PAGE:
The bank itself is very upbeat about the transformation going on that it says on its website, “As part of the change, we have adopted an internal change programme that has been firmly embedded in our business plans, our sta¬ff training, our branches and our services. This programme overhauled the Bank’ score values and brand, resulting in a new evolved logo and a stronger on-the-street presence.

“Our dedication to higher standards will witness the introduction of new banking products and services. We are refurbishing our branch network to international standards, updating our systems and technology and focusing on increased customer satisfaction right across our business channels. This is a long-term programme, but you will see progress over the coming months.”

More and more customers are signing onto GCB’s services as the bank is reaping the scales of rebranding and visibility, opening of more branch networks and increased accessibility to electronic banking. Whereas customers’ deposits moved from GHC 1,575,281,050 in 2010 and GHC 1,259,470,137 in 2009, 2014 recorded GHC 3,074,821,000 in deposits.

Mr. Dornoo’s act as the MD of GCB has been above par to the extent that the bank’s board has publicly lauded him for excellent delivery on performance. The impact of his direction has been felt by shareholders too. For the base year of 2009, the bank recorded earnings per share of0.017 which hopped to 0.212 in 2010; and had catapulted to 1.06 by December 31, 2014.

Persons familiar with the matter say the staff is scared that the exit of the MD will mean disaster for the bank as it will likely experience its downhill shift again. It is suggested that even if Mr. Dornoo would not stay upon the expiration of his contract, he should be maintained till after the elections. This preference is hinged on the logic that as the largest public bank, any unhealthy financial activities from the bank will affect the totality of the national economy and derail any gains made. Additionally, investors’ equity will be eroded and result in a drop in share prices. From retained earnings on equity lows of GHC 49,510,109 in 2009 which almost doubled to GHC 83,758,460 in 2010, the figure jumped to GHC 409.176 million in 2014.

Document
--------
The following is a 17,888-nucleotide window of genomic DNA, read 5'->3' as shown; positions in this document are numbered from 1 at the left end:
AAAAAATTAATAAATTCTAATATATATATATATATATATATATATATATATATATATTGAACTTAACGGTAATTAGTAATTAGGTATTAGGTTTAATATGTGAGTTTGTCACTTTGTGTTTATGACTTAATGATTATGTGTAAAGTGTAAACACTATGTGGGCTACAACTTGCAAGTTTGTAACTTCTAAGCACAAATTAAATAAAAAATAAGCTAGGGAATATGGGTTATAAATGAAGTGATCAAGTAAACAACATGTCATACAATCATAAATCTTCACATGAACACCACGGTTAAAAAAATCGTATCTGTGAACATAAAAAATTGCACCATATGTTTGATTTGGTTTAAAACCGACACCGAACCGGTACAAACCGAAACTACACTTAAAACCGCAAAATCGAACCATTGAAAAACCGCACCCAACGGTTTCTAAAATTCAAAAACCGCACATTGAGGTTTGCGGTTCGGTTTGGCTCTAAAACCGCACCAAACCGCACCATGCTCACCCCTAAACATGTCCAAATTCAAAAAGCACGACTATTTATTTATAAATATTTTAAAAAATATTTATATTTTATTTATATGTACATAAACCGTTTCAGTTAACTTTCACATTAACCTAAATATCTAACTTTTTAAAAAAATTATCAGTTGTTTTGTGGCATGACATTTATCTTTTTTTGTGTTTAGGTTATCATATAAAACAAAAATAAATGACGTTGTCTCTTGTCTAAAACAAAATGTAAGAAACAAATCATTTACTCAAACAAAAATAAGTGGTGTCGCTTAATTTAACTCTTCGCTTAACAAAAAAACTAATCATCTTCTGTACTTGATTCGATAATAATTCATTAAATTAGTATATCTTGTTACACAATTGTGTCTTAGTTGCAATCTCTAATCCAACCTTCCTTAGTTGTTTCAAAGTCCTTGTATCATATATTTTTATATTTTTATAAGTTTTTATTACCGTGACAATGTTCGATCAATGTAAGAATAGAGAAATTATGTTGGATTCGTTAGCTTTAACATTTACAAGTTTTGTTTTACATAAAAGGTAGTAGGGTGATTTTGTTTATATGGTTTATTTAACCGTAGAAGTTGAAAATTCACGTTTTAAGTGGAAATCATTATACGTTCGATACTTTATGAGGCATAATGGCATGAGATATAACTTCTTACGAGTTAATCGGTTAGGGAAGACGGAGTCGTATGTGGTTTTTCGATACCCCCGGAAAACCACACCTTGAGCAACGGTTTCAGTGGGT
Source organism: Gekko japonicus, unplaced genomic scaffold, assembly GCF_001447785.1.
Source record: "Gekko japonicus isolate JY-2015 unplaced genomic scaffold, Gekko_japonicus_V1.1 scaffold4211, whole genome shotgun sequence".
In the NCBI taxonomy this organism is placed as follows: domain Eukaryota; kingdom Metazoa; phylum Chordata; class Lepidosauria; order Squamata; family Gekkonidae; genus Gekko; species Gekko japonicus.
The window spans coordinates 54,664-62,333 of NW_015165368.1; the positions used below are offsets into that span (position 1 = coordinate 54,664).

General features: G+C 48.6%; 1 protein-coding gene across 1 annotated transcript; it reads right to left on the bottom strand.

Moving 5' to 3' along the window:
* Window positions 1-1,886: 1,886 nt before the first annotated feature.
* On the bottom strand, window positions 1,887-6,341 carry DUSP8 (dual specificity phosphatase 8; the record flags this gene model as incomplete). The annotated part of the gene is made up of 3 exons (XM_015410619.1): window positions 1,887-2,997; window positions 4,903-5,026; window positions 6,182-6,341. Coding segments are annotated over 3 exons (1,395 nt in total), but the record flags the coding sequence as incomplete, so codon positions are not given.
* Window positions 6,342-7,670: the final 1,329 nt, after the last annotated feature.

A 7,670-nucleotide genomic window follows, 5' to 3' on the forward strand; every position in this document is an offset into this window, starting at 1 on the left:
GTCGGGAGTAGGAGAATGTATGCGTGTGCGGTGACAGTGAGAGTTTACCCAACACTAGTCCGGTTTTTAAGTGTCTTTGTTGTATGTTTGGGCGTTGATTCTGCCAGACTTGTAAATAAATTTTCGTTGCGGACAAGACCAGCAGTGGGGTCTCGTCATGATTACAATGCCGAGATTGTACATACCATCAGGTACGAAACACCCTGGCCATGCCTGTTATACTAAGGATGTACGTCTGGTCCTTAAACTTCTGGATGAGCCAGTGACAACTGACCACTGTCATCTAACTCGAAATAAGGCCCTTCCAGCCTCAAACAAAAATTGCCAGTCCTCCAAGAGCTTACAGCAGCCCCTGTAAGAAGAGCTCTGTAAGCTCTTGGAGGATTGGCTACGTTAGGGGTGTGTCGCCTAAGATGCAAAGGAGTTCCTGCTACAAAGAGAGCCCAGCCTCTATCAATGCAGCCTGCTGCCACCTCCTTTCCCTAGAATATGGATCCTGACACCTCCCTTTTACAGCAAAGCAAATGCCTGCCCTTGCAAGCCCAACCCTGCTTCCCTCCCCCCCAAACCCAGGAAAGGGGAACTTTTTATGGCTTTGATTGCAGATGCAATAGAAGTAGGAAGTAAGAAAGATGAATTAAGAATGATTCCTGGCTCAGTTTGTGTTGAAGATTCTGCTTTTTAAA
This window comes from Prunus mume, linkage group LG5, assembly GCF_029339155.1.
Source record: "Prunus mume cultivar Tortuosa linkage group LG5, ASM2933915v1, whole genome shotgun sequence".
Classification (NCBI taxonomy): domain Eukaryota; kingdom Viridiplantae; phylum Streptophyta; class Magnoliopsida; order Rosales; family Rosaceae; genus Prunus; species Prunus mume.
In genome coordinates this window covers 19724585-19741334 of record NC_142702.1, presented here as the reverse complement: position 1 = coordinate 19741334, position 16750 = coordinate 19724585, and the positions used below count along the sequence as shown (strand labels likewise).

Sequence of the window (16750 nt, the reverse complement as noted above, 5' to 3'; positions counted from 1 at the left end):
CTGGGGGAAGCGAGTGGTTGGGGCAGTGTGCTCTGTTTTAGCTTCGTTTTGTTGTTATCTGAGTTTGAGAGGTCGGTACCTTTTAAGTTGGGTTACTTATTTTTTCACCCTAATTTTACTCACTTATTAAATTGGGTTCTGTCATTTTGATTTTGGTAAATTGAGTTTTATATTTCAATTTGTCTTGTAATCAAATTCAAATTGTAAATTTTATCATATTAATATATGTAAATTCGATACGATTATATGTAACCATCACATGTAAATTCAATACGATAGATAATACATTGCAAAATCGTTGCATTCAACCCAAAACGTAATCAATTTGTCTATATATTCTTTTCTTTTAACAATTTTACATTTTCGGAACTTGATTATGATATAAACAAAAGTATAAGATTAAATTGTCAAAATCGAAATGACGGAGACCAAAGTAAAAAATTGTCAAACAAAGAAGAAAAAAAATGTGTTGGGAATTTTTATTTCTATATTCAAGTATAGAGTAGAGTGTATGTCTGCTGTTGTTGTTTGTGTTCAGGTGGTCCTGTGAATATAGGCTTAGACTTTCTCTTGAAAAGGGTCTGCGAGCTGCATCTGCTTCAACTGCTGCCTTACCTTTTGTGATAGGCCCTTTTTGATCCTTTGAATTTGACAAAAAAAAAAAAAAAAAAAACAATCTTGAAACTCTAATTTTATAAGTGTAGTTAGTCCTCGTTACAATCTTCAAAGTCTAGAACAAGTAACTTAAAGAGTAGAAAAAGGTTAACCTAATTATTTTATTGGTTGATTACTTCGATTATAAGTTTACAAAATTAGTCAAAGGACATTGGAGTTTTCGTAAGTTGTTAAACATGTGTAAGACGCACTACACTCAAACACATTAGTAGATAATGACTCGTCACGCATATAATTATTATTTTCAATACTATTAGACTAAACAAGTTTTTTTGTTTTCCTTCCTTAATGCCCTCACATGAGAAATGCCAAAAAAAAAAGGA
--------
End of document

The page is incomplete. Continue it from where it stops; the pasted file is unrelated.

Though the full financial statement for the year ending December 31, 2015 is not ready, the unaudited reports for the period ending September 30, 2015 indicate upbeats in the bottom lines. Revenue for the period was GHC 630.033 million compared to same period of 2014 when 554.677 was recorded. Total assets also experienced an upswing at over GHC 4.754 billion against GHC 3.976 billion for the 2014 period.

MrDornoo, who is also the current President of Bankers Association of Ghana, became the Managing Director of GCB in 2010 upon the retirement of Mr. Lawrence Adu-Mante in March, 2010. Persons familiar with the banking sector are therefore questioning the import of snipping a banking guru like Mr. Dornoo from public banking just because his employment contract is due, suggesting that the best option is to maintain him by renewing his contract.

Source: Amewuga Ablordeppey